July 20

Guarding the Art

Next March, the Baltimore Museum of Art is opening an exhibition curated entirely by 17 members of the museum's security team. “Our security officers spend more time in our galleries and living among our collection than any other staff within the institution,” said Christopher Bedford, BMA Dorothy Wagner Wallis Director. “It is their perspectives, their insights, and their relationships with the art and daily interactions with our visitors that will set the stage for Guarding the Art to be an exceptional experience.” [more inside]
posted by adrianhon at 10:27 AM - 32 comments

I hope you'll find the next 40 minutes useful.

"We know as much about teaching and learning as we do about public health. The difference is most of us don't know how much we know. By the time you finish high school you know what vitamins are, what germs are, and where babies come from. You probably don't know similar basic facts about how people learn and how best to teach them." - Greg Wilson, author of Teaching Tech Together (among other things, and in the blue previously) takes 40 minutes to sum up what everyone in technology should know about teaching and learning.
posted by mhoye at 10:14 AM - 16 comments

Socialist Boom Times in Tinseltown

From the superb California Sun daily newsletter: "At the start of 2020, the Los Angeles chapter of the Democratic Socialists of America had roughly 1,700 members. There are now 5,500. The growing ranks have been fueled by a new wave of Hollywood leftists seeking transformational change, including high-profile members such as 'The Big Short' director Adam McKay and Rob Delaney of 'Catastrophe.' Hollywood Reporter interviewed dozens of showbiz workers for a piece titled 'Hollywood’s Socialism Boom.'"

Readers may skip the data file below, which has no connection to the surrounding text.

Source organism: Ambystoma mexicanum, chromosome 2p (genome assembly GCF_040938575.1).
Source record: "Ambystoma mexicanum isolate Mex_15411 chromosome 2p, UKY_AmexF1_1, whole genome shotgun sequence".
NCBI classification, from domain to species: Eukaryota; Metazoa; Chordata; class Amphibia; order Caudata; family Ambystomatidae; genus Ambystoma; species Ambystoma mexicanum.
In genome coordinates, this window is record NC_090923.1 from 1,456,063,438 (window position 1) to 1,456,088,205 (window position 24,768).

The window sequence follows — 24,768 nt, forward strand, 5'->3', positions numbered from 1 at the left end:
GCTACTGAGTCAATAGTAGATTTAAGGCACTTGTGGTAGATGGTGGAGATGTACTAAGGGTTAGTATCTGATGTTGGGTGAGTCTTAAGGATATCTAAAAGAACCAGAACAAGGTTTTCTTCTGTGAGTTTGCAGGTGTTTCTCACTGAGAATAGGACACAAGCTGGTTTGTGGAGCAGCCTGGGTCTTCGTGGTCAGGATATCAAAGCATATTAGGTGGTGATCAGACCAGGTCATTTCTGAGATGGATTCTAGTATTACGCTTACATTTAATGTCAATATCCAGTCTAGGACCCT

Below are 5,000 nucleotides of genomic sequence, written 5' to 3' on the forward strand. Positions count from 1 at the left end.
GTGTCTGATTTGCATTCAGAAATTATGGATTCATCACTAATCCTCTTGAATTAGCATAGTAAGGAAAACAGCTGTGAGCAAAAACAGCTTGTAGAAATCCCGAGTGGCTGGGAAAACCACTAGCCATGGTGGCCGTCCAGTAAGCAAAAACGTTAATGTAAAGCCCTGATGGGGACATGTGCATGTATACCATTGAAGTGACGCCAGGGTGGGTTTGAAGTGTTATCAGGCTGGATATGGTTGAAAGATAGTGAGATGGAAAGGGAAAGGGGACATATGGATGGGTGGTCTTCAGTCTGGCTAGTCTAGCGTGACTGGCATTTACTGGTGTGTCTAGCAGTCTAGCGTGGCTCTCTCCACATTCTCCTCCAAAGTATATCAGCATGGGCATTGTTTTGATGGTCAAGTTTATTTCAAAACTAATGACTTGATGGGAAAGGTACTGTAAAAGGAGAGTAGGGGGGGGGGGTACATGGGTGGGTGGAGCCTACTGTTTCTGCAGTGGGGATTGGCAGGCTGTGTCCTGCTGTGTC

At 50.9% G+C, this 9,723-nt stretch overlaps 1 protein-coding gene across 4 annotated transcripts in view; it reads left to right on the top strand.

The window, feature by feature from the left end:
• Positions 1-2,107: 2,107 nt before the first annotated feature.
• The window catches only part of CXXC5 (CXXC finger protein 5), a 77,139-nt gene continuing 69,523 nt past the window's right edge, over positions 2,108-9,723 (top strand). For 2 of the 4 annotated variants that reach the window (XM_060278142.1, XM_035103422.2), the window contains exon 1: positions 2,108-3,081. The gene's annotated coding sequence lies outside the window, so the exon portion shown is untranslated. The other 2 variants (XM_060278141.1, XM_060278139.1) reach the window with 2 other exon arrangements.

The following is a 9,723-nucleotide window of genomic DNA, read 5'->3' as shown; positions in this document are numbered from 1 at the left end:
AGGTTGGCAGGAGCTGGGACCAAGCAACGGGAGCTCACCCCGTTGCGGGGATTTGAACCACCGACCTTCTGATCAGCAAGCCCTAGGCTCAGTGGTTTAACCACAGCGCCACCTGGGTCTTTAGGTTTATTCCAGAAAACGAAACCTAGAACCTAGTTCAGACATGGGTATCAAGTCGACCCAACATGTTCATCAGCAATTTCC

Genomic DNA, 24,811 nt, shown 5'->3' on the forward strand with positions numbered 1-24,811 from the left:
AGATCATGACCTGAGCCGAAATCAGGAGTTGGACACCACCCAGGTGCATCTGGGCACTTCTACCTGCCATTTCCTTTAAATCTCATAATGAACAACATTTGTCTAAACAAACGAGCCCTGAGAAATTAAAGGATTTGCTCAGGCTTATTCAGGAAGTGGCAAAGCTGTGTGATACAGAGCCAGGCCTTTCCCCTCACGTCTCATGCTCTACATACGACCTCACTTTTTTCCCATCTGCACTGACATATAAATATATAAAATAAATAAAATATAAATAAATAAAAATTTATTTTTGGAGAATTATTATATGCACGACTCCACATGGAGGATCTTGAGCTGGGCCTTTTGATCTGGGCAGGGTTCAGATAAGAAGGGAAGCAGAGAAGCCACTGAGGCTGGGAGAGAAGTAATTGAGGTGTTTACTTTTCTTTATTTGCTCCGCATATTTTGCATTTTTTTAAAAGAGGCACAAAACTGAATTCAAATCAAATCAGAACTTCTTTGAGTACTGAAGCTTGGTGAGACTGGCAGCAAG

posted by PhineasGage at 10:03 AM - 4 comments

“Advance Promotional Copy: Do Not Read.”

At last, I asked: Why send it to me? “It’s like when you feed a stray cat and it leaves you a dead bird on your porch,” Prickett replied. “I sent it to you as a gift. I mailed Foodies to writers I admire and a few musicians. One film director, I think. A handful of lit professors and Weird Al Yankovic. If you got one, it’s because I liked something you wrote. It could be anything from a critical tome to a tweet. In your case, I liked a short story of yours,” he said. “And sorry, but I’m going to have to keep sending yours to your mom. It isn’t a perfect system but it’s the one we have.” On the Trail of a Mysterious, Pseudonymous Author by Adam Dalva [The New Yorker; archive] [more inside]
posted by chavenet at 7:22 AM - 10 comments

Gene Genie

Learning to Love GMOs. "...many environmental groups have...quietly walked back their opposition as evidence has mounted that existing G.M.O.s are both safe to eat and not inherently bad for the environment. The introduction of Bt corn, which contains a gene from Bacillus thuringiensis, a naturally insect-resistant bacterium that organic farmers routinely spray on crops, dropped the crop’s insecticide use by 35 percent. A pest-resistant Bt eggplant has become similarly popular in Bangladesh, where farmers have also embraced flood-tolerant “scuba rice,” a variety engineered to survive being submerged for up to 14 days rather than just three. Each year, Bangladesh and India lose roughly four million tons of rice to flooding — enough to feed 30 million people — and waste a corresponding volume of pesticides and herbicides, which then enter the groundwater." [more inside]